The symphonies of Anton Bruckner are so large in orchestration and often so lengthy that it has taken a very long time for them to have anywhere near as permanent a place in the orchestral repertoire as those of Beethoven, Brahms, or Mahler. Of the nine numbered symphonies Bruckner composed, the Fourth (or "Romantic") is generally agreed to be the most popular. But its immediate successor, the Fifth, composed by Bruckner in 1878, seems to be reaching those heights now too.
This symphony highlights the hallmarks of Bruckner's symphonic style--the often grand pronouncements of the brass, mimicking the sounds of grand cathedral organs (Bruckner himself was a church organist); the shimmering string passages (redolent of the opening of the Beethoven Ninth), the vigorous scherzos, and the sometimes violent crescendos. Here, in this 1999 recording made by Deutsche Grammophon, the work is seemlessly performed, under the direction of the late Italian conductor Giuseppe Sinopoli, by the Dresden State Orchestra (Staatskapelle Dresden). The orchestra is one of the most qualified to handle Bruckner's massive symphonies, having recorded the complete set under Eugen Jochum between 1975 and 1982; and while Sinopoli may never have quite been able to reach Jochum's level with Bruckner, he still managed to achieve the best out of the orchestra and the symphony itself. The trombones and the tubas cleverly accentuate the organ-like passages of the score, and the rumbling timpani at the end of the first and fourth movements give the right sonic impact.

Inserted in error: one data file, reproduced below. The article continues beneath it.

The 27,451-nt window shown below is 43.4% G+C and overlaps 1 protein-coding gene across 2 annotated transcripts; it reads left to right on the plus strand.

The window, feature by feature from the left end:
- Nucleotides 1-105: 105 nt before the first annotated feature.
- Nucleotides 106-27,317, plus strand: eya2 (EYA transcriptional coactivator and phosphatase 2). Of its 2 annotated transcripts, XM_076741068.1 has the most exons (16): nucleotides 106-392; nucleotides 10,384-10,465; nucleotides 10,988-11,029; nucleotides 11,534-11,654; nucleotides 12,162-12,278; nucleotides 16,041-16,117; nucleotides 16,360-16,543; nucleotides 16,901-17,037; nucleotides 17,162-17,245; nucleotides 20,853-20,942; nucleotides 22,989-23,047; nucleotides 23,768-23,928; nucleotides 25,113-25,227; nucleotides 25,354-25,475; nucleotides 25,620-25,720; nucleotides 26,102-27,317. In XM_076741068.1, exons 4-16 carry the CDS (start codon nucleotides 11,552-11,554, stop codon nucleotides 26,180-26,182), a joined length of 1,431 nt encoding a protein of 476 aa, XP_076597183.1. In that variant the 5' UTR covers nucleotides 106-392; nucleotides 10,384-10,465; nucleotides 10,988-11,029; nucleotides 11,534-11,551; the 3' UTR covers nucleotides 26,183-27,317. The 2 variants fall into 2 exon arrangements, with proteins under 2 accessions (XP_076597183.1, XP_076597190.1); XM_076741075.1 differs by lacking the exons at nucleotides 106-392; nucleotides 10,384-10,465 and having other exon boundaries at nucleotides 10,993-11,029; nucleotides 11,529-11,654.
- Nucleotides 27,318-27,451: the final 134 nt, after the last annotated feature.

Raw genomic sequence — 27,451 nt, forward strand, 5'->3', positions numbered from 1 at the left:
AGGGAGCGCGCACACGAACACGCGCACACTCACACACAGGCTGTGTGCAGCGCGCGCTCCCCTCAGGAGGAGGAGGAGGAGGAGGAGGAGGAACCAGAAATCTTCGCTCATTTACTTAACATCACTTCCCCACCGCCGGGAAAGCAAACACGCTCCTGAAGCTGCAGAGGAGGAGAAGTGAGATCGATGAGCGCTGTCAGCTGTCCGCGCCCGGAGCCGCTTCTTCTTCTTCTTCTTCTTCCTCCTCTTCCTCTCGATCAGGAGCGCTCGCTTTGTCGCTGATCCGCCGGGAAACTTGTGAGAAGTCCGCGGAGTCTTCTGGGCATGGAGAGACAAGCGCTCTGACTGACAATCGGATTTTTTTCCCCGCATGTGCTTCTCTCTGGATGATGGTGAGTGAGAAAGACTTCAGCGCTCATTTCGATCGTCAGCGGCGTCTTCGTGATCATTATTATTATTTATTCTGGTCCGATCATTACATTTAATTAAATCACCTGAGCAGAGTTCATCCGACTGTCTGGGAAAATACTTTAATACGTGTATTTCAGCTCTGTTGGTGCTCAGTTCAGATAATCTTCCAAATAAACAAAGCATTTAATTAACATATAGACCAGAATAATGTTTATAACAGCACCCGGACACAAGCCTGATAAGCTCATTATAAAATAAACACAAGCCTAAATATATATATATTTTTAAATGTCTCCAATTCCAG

This is one of the best Bruckner recordings out there, and is highly recommended.